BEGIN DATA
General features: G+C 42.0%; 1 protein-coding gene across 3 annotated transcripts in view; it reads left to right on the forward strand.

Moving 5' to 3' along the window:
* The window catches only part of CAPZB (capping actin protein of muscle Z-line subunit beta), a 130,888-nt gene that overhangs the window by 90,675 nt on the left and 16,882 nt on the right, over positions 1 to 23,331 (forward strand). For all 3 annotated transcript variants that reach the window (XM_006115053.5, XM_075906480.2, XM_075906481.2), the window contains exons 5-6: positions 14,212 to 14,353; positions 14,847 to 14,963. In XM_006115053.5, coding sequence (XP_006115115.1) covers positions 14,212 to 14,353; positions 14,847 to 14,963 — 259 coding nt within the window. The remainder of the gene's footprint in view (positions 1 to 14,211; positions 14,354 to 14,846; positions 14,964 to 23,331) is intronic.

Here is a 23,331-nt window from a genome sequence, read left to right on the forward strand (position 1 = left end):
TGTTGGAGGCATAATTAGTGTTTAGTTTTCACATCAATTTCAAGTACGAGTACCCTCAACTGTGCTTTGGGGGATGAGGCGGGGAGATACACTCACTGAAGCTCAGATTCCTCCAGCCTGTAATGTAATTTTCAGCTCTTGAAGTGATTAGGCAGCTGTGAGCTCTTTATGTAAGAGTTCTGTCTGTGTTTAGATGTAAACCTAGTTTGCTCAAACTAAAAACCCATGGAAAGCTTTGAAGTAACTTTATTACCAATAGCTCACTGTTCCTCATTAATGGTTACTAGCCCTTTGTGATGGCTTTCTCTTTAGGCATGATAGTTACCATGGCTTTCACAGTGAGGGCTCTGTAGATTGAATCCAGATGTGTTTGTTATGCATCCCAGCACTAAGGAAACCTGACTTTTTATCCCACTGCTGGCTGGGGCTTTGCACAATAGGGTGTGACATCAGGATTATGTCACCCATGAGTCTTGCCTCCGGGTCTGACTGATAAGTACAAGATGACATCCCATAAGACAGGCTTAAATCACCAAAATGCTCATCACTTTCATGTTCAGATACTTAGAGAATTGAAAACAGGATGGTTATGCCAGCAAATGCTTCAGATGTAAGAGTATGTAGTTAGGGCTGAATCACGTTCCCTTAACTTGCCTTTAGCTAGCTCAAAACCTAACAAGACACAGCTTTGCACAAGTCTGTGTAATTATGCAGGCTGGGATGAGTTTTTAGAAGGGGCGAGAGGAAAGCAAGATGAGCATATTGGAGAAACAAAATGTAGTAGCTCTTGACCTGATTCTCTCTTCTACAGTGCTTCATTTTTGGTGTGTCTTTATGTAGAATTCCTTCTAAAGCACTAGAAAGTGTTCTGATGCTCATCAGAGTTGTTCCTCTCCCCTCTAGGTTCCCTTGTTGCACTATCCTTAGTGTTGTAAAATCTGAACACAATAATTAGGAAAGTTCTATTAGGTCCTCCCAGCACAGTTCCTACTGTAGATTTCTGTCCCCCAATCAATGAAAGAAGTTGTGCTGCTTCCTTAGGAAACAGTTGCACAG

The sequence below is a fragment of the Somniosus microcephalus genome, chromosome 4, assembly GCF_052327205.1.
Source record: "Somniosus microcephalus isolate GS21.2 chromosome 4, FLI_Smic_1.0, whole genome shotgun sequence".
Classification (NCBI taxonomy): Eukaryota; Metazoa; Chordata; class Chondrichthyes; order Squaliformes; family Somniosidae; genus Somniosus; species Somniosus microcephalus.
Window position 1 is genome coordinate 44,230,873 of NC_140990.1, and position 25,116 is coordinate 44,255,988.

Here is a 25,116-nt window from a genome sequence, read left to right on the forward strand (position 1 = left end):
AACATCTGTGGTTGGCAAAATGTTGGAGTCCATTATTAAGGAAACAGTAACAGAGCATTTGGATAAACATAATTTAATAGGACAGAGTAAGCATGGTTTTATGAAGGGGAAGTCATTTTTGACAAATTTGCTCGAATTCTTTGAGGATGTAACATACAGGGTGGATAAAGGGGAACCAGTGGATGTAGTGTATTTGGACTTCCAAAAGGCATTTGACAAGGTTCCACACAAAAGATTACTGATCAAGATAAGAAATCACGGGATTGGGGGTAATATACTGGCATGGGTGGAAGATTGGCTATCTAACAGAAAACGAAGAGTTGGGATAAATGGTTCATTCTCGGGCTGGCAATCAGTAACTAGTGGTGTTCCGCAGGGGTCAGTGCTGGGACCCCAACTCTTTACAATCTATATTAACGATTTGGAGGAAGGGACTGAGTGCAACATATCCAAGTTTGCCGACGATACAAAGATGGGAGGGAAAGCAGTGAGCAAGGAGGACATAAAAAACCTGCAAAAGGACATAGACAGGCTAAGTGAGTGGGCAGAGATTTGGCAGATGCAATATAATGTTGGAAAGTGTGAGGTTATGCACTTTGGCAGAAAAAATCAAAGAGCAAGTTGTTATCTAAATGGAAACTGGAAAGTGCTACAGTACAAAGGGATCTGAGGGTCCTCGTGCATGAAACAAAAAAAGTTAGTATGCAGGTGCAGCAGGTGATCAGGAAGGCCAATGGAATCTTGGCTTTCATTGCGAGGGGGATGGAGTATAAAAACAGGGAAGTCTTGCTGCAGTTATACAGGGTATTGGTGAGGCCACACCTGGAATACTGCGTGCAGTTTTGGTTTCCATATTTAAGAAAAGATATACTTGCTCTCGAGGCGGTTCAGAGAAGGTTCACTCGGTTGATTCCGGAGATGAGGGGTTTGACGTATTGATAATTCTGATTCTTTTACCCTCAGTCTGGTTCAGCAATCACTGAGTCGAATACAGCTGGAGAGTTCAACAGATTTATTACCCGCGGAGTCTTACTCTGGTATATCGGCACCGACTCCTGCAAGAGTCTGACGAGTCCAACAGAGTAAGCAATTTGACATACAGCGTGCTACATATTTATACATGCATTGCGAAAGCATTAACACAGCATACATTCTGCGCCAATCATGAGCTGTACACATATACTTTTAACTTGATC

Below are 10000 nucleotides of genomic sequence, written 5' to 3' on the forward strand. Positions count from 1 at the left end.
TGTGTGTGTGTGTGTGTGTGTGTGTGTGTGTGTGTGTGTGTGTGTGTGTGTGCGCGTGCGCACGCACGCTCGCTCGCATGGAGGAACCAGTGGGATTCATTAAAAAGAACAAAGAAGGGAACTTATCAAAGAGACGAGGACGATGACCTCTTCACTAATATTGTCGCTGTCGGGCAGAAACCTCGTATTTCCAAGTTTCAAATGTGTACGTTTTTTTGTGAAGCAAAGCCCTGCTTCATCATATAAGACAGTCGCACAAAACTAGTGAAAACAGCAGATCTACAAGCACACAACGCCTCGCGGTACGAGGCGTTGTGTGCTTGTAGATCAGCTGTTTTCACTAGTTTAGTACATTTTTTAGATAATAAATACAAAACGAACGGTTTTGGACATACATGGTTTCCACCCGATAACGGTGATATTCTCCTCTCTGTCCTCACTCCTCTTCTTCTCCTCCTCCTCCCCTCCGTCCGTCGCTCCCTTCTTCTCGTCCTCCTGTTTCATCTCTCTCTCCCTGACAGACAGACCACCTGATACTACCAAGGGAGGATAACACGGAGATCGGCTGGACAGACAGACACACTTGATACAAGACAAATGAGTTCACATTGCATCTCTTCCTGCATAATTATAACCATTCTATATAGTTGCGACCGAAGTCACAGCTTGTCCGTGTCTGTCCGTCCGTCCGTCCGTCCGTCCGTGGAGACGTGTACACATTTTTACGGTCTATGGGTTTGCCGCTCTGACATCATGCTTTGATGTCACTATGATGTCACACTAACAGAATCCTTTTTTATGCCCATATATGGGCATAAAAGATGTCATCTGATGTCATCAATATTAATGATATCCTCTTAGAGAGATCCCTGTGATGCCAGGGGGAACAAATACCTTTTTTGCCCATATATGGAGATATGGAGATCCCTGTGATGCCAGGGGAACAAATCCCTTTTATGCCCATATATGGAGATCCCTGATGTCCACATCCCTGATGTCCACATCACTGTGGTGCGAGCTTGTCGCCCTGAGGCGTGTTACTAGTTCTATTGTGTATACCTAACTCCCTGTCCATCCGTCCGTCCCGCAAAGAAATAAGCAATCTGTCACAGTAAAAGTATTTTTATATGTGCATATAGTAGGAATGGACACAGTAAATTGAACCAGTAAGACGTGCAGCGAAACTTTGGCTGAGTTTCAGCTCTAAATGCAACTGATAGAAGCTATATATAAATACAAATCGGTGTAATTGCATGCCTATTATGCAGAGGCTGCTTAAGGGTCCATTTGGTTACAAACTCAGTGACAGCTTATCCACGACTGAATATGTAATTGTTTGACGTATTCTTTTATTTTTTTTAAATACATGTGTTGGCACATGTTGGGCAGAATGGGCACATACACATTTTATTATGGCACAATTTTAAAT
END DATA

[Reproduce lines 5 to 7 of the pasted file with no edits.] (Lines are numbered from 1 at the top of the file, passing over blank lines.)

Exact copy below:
TGTTGGAGGCATAATTAGTGTTTAGTTTTCACATCAATTTCAAGTACGAGTACCCTCAACTGTGCTTTGGGGGATGAGGCGGGGAGATACACTCACTGAAGCTCAGATTCCTCCAGCCTGTAATGTAATTTTCAGCTCTTGAAGTGATTAGGCAGCTGTGAGCTCTTTATGTAAGAGTTCTGTCTGTGTTTAGATGTAAACCTAGTTTGCTCAAACTAAAAACCCATGGAAAGCTTTGAAGTAACTTTATTACCAATAGCTCACTGTTCCTCATTAATGGTTACTAGCCCTTTGTGATGGCTTTCTCTTTAGGCATGATAGTTACCATGGCTTTCACAGTGAGGGCTCTGTAGATTGAATCCAGATGTGTTTGTTATGCATCCCAGCACTAAGGAAACCTGACTTTTTATCCCACTGCTGGCTGGGGCTTTGCACAATAGGGTGTGACATCAGGATTATGTCACCCATGAGTCTTGCCTCCGGGTCTGACTGATAAGTACAAGATGACATCCCATAAGACAGGCTTAAATCACCAAAATGCTCATCACTTTCATGTTCAGATACTTAGAGAATTGAAAACAGGATGGTTATGCCAGCAAATGCTTCAGATGTAAGAGTATGTAGTTAGGGCTGAATCACGTTCCCTTAACTTGCCTTTAGCTAGCTCAAAACCTAACAAGACACAGCTTTGCACAAGTCTGTGTAATTATGCAGGCTGGGATGAGTTTTTAGAAGGGGCGAGAGGAAAGCAAGATGAGCATATTGGAGAAACAAAATGTAGTAGCTCTTGACCTGATTCTCTCTTCTACAGTGCTTCATTTTTGGTGTGTCTTTATGTAGAATTCCTTCTAAAGCACTAGAAAGTGTTCTGATGCTCATCAGAGTTGTTCCTCTCCCCTCTAGGTTCCCTTGTTGCACTATCCTTAGTGTTGTAAAATCTGAACACAATAATTAGGAAAGTTCTATTAGGTCCTCCCAGCACAGTTCCTACTGTAGATTTCTGTCCCCCAATCAATGAAAGAAGTTGTGCTGCTTCCTTAGGAAACAGTTGCACAG

The sequence below is a fragment of the Somniosus microcephalus genome, chromosome 4, assembly GCF_052327205.1.
Source record: "Somniosus microcephalus isolate GS21.2 chromosome 4, FLI_Smic_1.0, whole genome shotgun sequence".